Research Horizons


Systemic FXR Agonists Emerge as Potential Treatment for Cholestatic Liver Diseases

Gastroenterology, Hepatology and Nutrition | Top Scientific Achievement
2023 Research Discoveries Microscope slide image of macrophage cells, shown as a field of multi-colored dots

Experts at Cincinnati Children’s find early promising signs from a new approach that targets how macrophages respond to biliary atresia and primary sclerosing cholangitis

When children are born with rare liver diseases like biliary atresia, they ultimately need an organ transplant to survive because the main duct that carries bile from the liver to the intestine fails to function. But what if there was a way to protect bile ducts from the inflammatory injury associated with these diseases?

Now a study led by liver disease experts at Cincinnati Children’s suggests that liver function can be preserved–in mice–by better controlling how the immune system’s macrophages respond to diseased tissue. Their findings, led by first authors Tiffany Shi, an MD/PhD student at the University of Cincinnati College of Medicine, and Astha Malik, PhD, a post-doctoral research associate, and corresponding author Alexander Miethke, MD, director of the liver care center, were published Dec. 14, 2022, in Science Translational Medicine.

“Currently, there is no cure for sclerosing cholangiopathies such as biliary atresia or primary sclerosing cholangitis (PSC) outside of liver transplant,” Miethke says. “But as we learn more about the mechanisms behind disease progression, there may be ways to limit the organ damage and delay or even eliminate the need for a liver transplant.”

Is it the disease or the body’s response?

Scientists have known for years that bile duct damage has a cascading effect. If the ducts are malformed at birth or damaged later, bile acids that cannot be pushed out of the liver begin damaging the organ. This includes an immune response that inflames and damages remaining tissues, making the malfunctions even worse. Ultimately, liver function fails completely.

Vertical bar chart shows sharply reduced inflammatory cell activity in normal mice treated to suppress cytokine production (short grey bars to the left) vs those that lack a key FXR gene (taller red bars to the right)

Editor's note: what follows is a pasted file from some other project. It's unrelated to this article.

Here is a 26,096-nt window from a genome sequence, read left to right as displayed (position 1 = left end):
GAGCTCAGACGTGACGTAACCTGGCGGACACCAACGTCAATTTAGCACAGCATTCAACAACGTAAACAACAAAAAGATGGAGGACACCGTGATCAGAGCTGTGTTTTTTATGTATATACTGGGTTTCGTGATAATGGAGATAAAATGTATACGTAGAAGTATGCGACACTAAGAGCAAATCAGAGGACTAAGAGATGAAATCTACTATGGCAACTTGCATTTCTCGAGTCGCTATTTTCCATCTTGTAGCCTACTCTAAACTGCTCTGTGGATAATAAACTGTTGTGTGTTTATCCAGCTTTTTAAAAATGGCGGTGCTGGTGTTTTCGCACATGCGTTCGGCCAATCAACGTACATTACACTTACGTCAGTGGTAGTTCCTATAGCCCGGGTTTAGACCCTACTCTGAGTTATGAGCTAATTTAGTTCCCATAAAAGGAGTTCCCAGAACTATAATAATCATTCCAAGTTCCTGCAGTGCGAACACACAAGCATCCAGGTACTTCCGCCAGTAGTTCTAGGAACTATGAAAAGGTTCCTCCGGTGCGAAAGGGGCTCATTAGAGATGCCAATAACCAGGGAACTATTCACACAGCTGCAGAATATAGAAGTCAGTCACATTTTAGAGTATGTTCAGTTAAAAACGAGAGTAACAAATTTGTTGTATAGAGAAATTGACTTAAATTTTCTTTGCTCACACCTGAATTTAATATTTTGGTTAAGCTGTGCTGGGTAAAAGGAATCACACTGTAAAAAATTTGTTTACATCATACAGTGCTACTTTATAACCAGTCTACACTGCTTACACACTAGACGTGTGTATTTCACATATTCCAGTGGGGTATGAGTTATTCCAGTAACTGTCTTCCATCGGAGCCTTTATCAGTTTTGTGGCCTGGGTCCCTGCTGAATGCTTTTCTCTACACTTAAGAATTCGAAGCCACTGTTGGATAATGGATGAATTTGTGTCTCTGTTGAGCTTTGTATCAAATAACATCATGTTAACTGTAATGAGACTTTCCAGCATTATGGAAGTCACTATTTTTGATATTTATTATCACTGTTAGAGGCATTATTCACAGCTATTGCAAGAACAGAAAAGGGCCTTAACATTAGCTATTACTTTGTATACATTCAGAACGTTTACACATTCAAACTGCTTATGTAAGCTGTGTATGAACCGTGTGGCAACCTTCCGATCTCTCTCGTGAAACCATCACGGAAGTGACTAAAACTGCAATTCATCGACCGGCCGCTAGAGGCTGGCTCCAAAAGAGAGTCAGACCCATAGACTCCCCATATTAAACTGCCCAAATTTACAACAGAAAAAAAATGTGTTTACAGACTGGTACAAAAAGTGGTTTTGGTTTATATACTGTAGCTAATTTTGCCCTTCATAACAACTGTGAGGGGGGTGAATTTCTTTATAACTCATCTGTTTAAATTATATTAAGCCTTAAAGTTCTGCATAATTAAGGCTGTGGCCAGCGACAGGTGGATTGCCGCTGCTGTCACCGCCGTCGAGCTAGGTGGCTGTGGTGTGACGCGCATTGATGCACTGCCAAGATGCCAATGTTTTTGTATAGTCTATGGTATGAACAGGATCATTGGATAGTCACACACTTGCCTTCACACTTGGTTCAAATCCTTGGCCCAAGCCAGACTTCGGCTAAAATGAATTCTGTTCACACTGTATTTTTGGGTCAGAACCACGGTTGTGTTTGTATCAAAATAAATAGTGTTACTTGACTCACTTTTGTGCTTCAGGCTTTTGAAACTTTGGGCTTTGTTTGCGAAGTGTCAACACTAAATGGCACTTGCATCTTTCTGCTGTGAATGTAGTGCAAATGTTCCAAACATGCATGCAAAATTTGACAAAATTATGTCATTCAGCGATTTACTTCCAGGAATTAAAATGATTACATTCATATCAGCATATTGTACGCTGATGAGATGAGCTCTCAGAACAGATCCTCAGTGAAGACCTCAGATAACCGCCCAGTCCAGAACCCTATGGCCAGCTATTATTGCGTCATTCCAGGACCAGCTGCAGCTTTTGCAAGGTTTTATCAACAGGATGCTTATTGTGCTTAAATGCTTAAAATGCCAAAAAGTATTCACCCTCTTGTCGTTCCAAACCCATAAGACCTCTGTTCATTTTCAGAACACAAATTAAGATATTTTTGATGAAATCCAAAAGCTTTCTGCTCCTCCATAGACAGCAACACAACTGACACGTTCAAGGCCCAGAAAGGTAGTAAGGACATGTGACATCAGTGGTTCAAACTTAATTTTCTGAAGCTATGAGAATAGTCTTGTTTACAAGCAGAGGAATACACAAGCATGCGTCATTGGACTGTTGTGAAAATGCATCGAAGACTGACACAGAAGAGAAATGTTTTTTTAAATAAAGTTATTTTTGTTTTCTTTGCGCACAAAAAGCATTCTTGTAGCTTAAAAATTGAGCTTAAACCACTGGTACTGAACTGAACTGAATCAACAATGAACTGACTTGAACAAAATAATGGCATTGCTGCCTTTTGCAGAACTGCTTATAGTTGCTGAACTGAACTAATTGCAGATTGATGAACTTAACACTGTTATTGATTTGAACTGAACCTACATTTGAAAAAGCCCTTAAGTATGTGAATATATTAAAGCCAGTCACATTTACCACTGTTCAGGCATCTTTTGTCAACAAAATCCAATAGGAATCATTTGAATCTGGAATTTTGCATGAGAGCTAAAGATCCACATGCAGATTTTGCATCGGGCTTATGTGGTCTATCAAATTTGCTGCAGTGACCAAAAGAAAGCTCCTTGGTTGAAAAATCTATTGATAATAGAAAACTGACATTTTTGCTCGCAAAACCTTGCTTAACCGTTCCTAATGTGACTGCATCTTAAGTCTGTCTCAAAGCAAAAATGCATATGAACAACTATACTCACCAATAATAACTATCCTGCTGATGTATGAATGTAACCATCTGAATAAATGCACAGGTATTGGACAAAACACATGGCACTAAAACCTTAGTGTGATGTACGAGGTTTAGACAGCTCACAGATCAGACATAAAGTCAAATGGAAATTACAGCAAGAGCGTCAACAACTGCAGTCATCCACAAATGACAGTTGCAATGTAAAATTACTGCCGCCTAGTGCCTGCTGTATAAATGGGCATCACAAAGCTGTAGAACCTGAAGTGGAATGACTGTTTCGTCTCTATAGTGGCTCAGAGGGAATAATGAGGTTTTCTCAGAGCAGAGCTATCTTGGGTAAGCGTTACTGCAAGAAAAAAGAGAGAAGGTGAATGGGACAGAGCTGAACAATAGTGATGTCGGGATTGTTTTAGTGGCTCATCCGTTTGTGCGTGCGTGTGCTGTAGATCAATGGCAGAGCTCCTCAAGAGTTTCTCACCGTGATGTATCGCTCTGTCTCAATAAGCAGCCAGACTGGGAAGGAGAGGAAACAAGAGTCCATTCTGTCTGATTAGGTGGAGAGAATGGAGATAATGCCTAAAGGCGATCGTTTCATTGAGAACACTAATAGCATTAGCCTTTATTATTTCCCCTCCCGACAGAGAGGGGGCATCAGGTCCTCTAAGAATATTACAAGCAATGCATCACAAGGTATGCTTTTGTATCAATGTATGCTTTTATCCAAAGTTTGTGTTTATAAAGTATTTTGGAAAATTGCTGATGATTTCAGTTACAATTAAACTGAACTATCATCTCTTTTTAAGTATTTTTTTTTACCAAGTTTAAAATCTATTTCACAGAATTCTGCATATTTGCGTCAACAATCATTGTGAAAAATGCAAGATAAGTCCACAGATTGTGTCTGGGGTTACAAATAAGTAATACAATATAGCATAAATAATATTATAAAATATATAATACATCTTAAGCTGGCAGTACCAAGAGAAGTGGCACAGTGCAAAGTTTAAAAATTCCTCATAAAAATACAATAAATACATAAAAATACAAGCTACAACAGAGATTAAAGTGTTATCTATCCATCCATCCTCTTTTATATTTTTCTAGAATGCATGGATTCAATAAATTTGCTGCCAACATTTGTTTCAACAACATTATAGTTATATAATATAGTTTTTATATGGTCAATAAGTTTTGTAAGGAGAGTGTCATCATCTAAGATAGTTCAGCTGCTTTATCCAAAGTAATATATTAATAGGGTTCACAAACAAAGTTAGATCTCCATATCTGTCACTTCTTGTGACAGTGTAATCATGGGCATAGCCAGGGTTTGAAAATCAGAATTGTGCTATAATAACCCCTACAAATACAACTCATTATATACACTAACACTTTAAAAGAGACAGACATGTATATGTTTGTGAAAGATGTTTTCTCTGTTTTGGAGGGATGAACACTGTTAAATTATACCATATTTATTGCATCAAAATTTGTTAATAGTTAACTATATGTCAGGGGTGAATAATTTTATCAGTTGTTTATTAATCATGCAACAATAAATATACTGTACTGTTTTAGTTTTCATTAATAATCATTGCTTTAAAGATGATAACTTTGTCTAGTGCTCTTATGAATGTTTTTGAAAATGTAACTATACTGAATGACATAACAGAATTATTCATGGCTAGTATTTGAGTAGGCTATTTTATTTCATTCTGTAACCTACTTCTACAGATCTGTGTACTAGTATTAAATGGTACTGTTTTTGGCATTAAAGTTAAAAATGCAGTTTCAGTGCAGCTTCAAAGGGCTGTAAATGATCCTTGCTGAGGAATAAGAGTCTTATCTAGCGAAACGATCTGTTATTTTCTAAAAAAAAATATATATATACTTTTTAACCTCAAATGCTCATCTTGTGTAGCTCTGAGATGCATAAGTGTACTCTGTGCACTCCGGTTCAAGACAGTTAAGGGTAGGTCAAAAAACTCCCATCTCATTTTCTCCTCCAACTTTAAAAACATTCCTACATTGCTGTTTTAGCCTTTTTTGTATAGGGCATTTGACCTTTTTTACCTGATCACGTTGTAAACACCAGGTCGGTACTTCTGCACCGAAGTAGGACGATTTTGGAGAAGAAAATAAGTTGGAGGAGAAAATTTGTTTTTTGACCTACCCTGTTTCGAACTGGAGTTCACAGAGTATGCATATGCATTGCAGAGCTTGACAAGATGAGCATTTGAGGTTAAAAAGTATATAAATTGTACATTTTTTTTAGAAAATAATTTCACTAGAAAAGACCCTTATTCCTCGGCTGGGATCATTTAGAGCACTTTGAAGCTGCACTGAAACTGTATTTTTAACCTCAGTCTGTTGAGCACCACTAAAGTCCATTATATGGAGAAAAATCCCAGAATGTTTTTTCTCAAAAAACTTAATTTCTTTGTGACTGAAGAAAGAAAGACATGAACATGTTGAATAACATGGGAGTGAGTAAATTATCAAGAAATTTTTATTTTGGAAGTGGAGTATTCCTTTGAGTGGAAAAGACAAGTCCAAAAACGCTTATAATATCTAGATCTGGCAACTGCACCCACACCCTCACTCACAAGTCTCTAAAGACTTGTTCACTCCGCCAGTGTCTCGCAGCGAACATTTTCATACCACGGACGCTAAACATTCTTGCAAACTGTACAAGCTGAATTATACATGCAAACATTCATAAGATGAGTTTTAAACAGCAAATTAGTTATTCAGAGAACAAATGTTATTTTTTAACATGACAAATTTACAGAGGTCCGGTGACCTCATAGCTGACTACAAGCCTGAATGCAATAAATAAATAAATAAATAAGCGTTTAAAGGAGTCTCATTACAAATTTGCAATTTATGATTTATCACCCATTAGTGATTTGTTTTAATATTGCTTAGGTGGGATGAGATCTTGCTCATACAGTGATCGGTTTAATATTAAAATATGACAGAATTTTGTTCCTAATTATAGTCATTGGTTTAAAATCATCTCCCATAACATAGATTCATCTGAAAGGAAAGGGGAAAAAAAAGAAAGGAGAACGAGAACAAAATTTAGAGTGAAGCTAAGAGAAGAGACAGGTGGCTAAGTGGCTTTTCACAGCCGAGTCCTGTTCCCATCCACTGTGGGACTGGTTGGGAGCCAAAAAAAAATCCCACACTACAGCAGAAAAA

In the new study, the researchers show that this immune response, and not just the direct toxicity of the bile acids, contributes in powerful ways to the organ damage. They also demonstrate, in mouse models, that the response can be controlled.

Specifically, the team found that macrophage-related damage can be limited by activating the farnesoid X receptor (FXR) within macrophage cells. When FXR is activated in these cells, it can slow down production of inflammatory cytokines and constrain unwanted T cell multiplication. The protective effects of systemic FXR agonist therapies on liver and bile duct damage were shown in two different mouse models of sclerosing cholangitis and were validated with immune cells isolated from livers and blood of patients with biliary atresia or PSC.

“FXR activation in liver macrophages helps slow disease progression, which could prevent the life-threatening complications of biliary fibrosis and the need for organ transplantation,” Miethke says.

Line chart shows two examples of how treatment reduced unwanted immune cell production during the body's reaction to liver disease damage.
Next steps

It will require clinical trials in patients to determine whether FXR medications are safe for children with cholestatic liver diseases, and which one may be most efficacious. As this work progresses, Miethke says it will become important for studies of liver disease to take the inflammatory response into consideration.

“Suitable FXR agonists need to be systemically active, have specific chemical properties, and not activate FXR only in the intestine,” Miethke says. “Also, clinical endpoints in such studies should include immune markers assessing the effects of FXR therapies on macrophage function and T lymphocyte polarization, and not only measure the effects of these drugs on bile acid metabolism.”

About this study

Completing the many experiments needed to confirm these findings took several years. In addition to Shi, Malik and Miethke, Cincinnati Children’s co-authors included Annika Yang vom Hofe, BA, Celine Lages, PhD, Ruchi Singh, PhD, Kenneth Setchell, PhD, Louis Matuschek, BS, Mary Mullen, PhD, Ramesh Kudira, PhD, Wujuan Zhang, PhD, David Hildeman, PhD, and Chandrashekhar Pasare, PhD.

Funding sources for this study included the National Institutes of Health (R01DK095001-06, P30 DK078392), the Center for Autoimmune Liver Disease, and the Center for Translational Fibrosis Research.


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Publication Information
Original title: Farnesoid X receptor antagonizes macrophagedependent licensing of effector T lymphocytes and progression of sclerosing cholangitis
Published in: Science Translational Medicine
Publish date: Dec. 14, 2022
Read the Study

Research By

Tiffany Shi
MD/PhD student
Astha Malik, PhD
Alexander Miethke, MD
Director, Liver Care Center
My research delves into immune mechanisms driving liver inflammation and fibrosis in children with biliary atresia or autoimmune liver disease.